Vanderbilt psychologist wins national neuroscience award

NASHVILLE, Tenn. – Jon H. Kaas, Vanderbilt University Centennial Professor of Psychology, has received the 2006 Karl Spencer Lashley Award from the American Philosophical Society in recognition of his pioneering work in the field of neurobiology.

The award will be presented Nov. 10 at the society‘s autumn meeting in

San Francisco

. A live webcast of the meeting will be available on the APS website:

Benjamin Franklin founded the American Philosophical Society in 1743 for the purpose of “promoting useful knowledge.”

Kaas is a member of the National Academy of Science, the American
Academy of Arts and Sciences, the Vanderbilt Kennedy Center for Research on Human Development and several other brain research centers at Vanderbilt.

Two of his former post-doctoral researchers, Kenneth C. Catania, assistant professor of biological sciences, Vanderbilt University, and Leah Krubitzer, professor of psychology, University of California, Davis, have gone on to win MacArthur “genius grants.” Kaas nominated both Catania and Krubitzer for the awards.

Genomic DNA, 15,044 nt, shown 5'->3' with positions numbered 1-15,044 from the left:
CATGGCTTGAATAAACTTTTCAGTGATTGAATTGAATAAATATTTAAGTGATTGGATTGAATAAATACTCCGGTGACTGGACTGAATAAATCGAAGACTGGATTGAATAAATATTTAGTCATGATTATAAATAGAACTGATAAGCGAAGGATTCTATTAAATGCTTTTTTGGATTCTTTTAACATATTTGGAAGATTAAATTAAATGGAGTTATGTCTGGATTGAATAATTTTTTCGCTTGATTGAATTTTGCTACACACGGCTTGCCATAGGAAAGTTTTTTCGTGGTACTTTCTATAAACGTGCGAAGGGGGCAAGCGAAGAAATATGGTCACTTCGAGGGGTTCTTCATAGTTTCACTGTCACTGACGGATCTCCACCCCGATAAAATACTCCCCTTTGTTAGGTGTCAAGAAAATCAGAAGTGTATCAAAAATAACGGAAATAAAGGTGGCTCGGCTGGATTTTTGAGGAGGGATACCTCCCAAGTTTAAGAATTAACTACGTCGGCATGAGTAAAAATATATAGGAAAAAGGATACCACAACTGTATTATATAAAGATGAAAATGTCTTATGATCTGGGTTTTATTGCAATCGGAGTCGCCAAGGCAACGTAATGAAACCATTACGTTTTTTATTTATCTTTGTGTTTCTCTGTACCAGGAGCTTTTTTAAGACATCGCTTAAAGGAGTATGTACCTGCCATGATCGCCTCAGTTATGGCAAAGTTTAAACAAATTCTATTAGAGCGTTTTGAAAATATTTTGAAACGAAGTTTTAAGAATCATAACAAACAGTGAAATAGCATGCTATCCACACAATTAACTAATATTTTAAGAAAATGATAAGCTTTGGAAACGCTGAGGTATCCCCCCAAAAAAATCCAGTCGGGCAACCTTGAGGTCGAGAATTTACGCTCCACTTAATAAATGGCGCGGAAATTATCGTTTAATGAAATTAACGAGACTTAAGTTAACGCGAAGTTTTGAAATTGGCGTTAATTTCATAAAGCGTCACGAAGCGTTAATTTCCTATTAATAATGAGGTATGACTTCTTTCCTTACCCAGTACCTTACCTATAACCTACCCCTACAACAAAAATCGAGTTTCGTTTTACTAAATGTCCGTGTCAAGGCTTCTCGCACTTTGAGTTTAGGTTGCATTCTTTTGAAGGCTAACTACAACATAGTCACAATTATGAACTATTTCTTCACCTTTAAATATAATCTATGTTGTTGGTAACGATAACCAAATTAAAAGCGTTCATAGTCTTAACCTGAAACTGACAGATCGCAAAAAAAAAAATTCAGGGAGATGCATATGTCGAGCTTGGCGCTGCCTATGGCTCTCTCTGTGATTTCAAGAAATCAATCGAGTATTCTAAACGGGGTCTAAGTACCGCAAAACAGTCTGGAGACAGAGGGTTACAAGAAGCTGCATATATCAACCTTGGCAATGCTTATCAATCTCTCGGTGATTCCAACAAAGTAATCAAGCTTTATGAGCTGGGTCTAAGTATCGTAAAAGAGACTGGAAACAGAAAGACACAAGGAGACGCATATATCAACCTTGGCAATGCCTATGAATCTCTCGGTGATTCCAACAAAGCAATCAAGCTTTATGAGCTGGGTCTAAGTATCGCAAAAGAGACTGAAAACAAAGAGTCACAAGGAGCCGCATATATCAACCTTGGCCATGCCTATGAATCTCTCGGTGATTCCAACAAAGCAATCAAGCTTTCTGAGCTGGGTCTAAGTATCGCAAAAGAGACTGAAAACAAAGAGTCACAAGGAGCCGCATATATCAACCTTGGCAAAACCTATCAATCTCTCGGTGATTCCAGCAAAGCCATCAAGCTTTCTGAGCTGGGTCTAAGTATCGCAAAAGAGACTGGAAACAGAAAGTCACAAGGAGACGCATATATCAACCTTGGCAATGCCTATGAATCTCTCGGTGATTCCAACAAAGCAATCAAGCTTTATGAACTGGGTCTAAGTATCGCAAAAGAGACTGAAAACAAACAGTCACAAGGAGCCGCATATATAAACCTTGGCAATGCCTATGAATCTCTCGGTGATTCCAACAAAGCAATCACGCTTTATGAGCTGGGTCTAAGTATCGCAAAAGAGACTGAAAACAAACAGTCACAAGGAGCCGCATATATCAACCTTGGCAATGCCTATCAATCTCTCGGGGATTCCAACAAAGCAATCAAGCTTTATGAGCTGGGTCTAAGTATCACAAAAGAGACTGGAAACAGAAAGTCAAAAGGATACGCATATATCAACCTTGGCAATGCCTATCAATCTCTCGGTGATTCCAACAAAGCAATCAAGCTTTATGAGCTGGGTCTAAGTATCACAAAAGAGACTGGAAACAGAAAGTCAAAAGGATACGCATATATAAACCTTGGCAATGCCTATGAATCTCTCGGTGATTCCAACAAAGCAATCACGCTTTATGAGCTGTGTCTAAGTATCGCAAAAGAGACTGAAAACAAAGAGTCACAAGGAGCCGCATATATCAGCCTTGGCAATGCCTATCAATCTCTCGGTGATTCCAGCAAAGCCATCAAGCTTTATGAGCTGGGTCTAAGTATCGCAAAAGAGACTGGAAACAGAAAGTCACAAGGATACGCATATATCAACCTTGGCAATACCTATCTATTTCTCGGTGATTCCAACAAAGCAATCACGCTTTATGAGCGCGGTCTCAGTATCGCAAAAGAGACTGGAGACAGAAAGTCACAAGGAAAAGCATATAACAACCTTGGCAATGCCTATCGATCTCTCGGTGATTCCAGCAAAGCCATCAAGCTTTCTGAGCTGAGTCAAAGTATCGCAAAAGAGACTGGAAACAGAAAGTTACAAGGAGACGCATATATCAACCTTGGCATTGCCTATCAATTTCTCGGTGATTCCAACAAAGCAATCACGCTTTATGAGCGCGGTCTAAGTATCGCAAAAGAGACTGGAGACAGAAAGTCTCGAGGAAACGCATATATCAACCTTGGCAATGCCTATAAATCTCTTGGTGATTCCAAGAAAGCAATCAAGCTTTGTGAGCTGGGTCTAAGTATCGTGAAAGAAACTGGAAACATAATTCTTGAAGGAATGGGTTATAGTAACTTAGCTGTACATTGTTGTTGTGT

Kaas is the recipient of numerous awards, including the American Psychological Association‘s Distinguished Scientist Award, Vanderbilt‘s Earl Sutherland Prize for Achievement in Research, the Javits Neuroscience Investigator Award and the Kreig Cortical Discoverer Award. He joined the Vanderbilt faculty in 1972.

According to the APS website, the Karl Spencer Lashley Award was established in 1957 by Lashley, a member of the society and a distinguished neuroscientist and neuropsychologist who studied behavior and its neural basis. The award is made in recognition of work on the integrative neuroscience of behavior.

Media contact: Melanie Moran, (615) 322-NEWS

Explore Story Topics